Wetlands are places of abundant shallow water.  This past week, the shallow wetlands east of Edmonton became places of deep, authentic learning.   It’s the kind of learning that moves Edmonton Christian Schools towards its mission of “challenging students, through Christ centred education, to actively play their role in God’s story.”  

The learning that the grade 4/5 R students from Edmonton Christian Northeast School did, highlighted a number of the key tenets of deeper, formational learning.  A quick mention of three of those:

  1. Deeper learning often happens in mutually beneficial partnerships with others.
  2. Deeper learning often takes us outside of the classroom and school.
  3. In deeper learning, field work takes the place of field trips.

Here is how Liz Rachul, teacher at Edmonton Christian Northeast described the day:

dscn1569In collaboration with the Biology Department at the King’s University, the grade 4/5R class at Northeast Christian school got to partner with Dr. Darcy Visscher’s Ecology students to experience the biodiversity of the wetlands in Cooking Lake- Blackfoot Reserve. Through this collaboration, our elementary students got a glimpse of how the wetlands are interconnected with our forests and grasslands and the important earth-keeping work that takes place in order to preserve them. As a way to express gratitude for this amazing trip everyone enjoyed a treat of ‘worms and dirt’ made by the grade 4/5R class.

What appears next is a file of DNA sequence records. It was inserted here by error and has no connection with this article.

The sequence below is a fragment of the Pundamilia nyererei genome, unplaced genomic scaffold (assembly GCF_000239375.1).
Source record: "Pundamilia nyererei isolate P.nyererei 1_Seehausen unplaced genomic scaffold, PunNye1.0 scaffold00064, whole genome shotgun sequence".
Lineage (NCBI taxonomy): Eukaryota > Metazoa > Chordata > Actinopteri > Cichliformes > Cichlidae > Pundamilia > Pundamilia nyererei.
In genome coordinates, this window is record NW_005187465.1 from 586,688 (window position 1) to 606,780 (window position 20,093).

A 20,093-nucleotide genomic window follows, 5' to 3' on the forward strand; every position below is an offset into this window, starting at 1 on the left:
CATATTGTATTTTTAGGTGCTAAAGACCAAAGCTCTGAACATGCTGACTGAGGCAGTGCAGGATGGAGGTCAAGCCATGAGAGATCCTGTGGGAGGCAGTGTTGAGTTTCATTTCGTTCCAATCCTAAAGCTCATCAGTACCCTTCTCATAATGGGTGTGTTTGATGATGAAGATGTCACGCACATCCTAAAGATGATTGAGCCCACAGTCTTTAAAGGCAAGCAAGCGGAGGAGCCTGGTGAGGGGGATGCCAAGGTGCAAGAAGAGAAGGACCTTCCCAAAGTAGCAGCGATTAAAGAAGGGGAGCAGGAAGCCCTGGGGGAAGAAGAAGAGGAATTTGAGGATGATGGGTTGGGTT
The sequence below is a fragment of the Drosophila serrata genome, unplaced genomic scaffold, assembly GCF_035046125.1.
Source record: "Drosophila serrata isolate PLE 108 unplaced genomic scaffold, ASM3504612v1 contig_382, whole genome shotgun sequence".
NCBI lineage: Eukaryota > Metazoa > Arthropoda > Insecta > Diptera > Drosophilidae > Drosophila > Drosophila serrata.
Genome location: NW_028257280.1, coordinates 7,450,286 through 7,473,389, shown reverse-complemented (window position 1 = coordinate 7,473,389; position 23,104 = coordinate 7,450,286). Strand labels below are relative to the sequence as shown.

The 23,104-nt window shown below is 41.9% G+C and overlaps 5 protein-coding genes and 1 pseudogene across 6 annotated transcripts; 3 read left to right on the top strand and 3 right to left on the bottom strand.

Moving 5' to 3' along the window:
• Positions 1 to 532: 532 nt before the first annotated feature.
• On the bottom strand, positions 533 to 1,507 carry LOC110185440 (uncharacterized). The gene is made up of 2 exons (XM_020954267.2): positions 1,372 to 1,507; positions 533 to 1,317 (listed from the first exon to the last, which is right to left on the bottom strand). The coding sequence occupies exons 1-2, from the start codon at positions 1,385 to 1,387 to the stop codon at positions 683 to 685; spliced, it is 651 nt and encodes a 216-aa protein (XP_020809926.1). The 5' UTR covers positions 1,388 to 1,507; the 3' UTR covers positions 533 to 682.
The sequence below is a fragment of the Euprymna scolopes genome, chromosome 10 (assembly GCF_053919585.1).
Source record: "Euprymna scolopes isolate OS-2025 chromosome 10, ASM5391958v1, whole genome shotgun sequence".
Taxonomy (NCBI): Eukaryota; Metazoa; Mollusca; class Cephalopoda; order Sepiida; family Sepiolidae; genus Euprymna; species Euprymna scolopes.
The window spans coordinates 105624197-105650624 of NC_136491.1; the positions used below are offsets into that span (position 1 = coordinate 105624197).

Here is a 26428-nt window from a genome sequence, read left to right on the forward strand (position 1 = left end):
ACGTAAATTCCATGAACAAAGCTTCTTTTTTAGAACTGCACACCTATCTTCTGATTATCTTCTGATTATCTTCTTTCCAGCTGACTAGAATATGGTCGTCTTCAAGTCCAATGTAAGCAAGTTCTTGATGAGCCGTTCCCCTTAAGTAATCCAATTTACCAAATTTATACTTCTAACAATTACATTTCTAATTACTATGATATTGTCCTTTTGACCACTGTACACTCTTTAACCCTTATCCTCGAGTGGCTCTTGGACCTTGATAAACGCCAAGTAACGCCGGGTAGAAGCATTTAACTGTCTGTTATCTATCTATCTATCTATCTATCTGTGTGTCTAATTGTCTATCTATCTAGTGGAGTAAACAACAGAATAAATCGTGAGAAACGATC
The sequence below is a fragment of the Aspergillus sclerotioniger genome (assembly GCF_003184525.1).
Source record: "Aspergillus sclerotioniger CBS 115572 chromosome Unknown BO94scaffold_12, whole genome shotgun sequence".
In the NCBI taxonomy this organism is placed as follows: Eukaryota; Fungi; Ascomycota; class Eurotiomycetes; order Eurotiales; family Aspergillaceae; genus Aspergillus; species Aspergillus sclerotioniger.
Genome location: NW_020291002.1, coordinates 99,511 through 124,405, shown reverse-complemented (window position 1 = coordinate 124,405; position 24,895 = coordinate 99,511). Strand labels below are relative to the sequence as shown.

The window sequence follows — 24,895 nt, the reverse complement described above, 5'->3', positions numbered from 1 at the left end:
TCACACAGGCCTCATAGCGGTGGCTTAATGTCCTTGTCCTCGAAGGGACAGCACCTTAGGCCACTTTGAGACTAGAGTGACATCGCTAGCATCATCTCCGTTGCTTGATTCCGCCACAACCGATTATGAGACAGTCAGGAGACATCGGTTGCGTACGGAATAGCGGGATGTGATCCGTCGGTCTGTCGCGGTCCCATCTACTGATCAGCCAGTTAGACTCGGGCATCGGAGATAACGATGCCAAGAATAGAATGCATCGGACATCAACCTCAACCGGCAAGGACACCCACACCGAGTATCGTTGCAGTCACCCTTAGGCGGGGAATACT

Worms and dirt!

Thanks to Mrs. Rachul for the photographs and description of this trip and for giving her students this rich learning experience.  Thanks also to Dr. Visscher and the students from The King’s University  for sharing their learning with our students!